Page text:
Original Photo Credit: Flickr
As I type this, I am at my desk, sitting ramrod straight. I am trying to not make any quick, jerky movements, as I don’t want to aggravate Labyrinthitis that is currently affecting my inner ear. Or ears. It might be one or both. Thanks to a savvy ER doctor, I’m on two separate medications to treat the two horrible symptoms I am feeling - nausea and vertigo/dizziness. Apparently, Labyrinthitis is brought on by a virus or bacteria. Who knows what the heck I was exposed to that brought on this awful irritation and swelling of my inner ear?
The last time the stress monster seized me with ridiculously painful and unknown symptoms was during the four month move from San Diego to Pennsylvania to Maine to Hawaii. During a particularly long drive from Pennsylvania to Maine to collect my husband, I was afflicted with God-awful headaches and an odd rash on my face. I didn’t know what in the heck it was. I went to the doctor and found out that it was the Shingles, which is such a stupid, pedestrian, innocuous name for such the horrible bought of headaches and rashes it delivers. Shingles are closely related to Chicken Pox (which I suffered through during my childhood). Narcotics helped with the pain. Just in case you were curious, stress is a contributing factor for Shingles.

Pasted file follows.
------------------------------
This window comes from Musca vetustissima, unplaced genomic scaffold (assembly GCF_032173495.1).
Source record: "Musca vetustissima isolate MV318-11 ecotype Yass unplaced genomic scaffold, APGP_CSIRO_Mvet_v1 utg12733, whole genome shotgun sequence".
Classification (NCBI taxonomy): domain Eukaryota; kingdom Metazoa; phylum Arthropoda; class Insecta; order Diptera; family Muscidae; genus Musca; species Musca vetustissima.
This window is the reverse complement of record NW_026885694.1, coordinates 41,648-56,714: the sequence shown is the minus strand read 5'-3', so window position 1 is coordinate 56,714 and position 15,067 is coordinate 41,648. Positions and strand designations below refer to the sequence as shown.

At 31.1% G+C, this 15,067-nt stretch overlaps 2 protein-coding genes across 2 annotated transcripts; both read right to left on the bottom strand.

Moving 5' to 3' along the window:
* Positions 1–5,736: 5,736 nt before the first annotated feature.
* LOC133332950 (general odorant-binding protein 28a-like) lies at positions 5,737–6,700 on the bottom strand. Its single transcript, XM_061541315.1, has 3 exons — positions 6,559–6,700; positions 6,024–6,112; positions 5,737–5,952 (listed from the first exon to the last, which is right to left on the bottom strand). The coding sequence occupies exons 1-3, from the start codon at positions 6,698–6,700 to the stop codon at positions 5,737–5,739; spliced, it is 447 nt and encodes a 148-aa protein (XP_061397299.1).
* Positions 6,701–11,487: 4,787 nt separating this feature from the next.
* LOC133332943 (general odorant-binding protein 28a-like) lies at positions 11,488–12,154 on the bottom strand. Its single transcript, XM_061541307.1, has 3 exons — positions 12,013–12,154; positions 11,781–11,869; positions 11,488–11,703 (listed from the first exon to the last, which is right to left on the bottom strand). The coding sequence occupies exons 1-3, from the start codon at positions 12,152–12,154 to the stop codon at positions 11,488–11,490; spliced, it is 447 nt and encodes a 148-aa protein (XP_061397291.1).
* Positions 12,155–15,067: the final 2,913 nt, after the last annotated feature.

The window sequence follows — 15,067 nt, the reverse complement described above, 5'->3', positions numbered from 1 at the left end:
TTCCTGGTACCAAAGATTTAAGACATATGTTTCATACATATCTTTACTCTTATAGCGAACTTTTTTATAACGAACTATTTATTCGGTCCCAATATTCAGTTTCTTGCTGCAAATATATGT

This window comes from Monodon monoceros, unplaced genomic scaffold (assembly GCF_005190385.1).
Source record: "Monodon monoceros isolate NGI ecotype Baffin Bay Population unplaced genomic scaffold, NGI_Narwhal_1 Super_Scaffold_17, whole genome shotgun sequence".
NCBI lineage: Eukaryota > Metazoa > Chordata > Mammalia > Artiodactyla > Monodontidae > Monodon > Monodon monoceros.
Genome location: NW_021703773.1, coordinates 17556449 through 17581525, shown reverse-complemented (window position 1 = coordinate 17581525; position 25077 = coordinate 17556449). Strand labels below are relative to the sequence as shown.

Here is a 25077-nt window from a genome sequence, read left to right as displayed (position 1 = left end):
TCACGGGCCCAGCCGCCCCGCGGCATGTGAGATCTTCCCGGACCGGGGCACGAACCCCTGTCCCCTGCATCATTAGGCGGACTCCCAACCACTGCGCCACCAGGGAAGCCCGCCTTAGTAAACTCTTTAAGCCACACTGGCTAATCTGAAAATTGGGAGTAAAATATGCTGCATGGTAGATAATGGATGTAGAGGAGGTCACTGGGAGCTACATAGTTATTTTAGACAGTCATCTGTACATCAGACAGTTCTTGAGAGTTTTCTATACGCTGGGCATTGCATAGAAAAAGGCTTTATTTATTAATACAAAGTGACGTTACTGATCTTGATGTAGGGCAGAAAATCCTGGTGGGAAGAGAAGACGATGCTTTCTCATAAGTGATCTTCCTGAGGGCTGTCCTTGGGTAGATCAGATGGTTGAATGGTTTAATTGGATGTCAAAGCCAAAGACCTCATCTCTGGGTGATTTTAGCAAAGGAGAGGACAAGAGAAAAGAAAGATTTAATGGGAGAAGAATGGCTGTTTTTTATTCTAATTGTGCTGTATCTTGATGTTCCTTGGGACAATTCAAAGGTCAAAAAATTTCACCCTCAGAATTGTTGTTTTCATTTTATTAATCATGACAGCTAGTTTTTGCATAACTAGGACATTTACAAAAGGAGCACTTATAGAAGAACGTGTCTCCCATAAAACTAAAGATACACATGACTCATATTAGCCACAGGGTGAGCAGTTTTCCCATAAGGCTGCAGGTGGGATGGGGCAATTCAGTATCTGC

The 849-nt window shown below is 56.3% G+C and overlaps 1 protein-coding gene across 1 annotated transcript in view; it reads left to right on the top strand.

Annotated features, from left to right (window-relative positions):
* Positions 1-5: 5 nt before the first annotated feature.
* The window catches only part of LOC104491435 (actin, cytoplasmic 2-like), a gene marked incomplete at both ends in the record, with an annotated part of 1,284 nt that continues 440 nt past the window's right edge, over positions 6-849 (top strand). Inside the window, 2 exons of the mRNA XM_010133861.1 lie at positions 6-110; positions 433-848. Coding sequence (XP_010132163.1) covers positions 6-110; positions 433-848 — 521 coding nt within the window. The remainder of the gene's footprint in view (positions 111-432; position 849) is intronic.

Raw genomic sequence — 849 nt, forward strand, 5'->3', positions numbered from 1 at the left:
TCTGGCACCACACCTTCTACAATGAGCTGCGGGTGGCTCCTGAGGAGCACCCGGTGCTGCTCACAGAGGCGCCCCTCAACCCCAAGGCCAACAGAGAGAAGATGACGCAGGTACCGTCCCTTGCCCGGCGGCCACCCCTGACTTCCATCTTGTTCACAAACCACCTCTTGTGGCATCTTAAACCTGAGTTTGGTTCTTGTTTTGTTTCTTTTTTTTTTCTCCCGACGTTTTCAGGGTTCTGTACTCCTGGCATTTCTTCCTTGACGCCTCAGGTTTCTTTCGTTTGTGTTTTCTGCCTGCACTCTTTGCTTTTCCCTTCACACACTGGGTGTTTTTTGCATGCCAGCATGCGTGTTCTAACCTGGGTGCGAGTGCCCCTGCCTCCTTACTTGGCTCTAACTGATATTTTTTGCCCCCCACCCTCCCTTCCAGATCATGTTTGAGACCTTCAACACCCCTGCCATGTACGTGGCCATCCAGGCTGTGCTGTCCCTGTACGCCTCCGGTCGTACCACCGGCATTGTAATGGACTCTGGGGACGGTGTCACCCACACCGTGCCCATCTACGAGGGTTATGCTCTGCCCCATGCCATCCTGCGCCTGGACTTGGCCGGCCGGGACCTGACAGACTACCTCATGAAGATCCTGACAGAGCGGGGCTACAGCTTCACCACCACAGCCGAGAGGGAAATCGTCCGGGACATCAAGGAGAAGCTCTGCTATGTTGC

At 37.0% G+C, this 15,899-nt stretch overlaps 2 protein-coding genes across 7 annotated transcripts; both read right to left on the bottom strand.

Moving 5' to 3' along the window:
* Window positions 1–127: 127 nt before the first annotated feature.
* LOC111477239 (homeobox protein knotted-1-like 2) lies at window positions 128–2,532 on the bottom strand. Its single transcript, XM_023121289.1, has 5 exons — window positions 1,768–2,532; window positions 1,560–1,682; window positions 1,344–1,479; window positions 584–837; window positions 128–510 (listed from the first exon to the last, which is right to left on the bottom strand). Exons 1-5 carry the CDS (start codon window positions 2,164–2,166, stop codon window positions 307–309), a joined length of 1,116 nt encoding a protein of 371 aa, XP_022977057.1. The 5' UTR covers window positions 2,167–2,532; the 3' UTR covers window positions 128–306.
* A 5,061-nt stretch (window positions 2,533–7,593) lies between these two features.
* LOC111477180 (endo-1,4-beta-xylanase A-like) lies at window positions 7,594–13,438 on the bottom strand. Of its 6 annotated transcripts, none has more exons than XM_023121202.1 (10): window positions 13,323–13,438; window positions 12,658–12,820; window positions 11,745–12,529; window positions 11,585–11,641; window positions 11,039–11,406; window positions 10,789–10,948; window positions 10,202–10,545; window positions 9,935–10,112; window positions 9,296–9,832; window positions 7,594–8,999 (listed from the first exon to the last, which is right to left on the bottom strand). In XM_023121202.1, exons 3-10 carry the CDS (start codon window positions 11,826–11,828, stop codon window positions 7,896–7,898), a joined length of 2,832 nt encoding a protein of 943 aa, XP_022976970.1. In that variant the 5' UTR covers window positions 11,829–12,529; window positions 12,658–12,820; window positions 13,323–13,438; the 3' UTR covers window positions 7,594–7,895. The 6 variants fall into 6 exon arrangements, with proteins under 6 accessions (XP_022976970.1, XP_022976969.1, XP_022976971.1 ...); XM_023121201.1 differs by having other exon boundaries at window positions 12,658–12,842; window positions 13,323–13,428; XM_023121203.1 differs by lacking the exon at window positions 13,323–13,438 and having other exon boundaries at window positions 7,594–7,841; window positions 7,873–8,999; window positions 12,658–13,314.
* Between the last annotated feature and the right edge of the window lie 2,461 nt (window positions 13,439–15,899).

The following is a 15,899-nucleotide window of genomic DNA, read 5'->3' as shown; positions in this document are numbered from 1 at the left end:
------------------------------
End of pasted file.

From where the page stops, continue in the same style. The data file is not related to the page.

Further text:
I got pills to numb me; they didn’t work. I had wine to calm my nerves; that didn’t work, either. Finally, I succumbed to the need to speak to a psychologist regarding my grief. The talks were not helpful, though, as I did not feel like I was divesting myself of a secret pain; I’d made my unhealing disrepair well known. My friends and family knew and felt my devastation and commiserated with me. My husband was wonderful, too, even grieving as he was. Finally, I was over the farce of speaking to the psychologist. I politely thanked her, but told her that I would no longer need her services. She politely disputed my decision, but I stayed on the course I’d set for myself.
Only two days after speaking to the psychologist did the funniest thing happen. My hives stopped. The chest pains reduced a bit.
Online literature suggests that time and talk are good cures for stress. Shingles, Labyrinthitis, and hives and chest pains are only cured by time, too. Perhaps my long term prescription for stress is time; time to know that pain will come, and time to know that the painful things will go away, too.
Many Kind Regards,
Cyndia is combatting stress. Read here how Editor-in-Chief, Katie, copes with her ADD.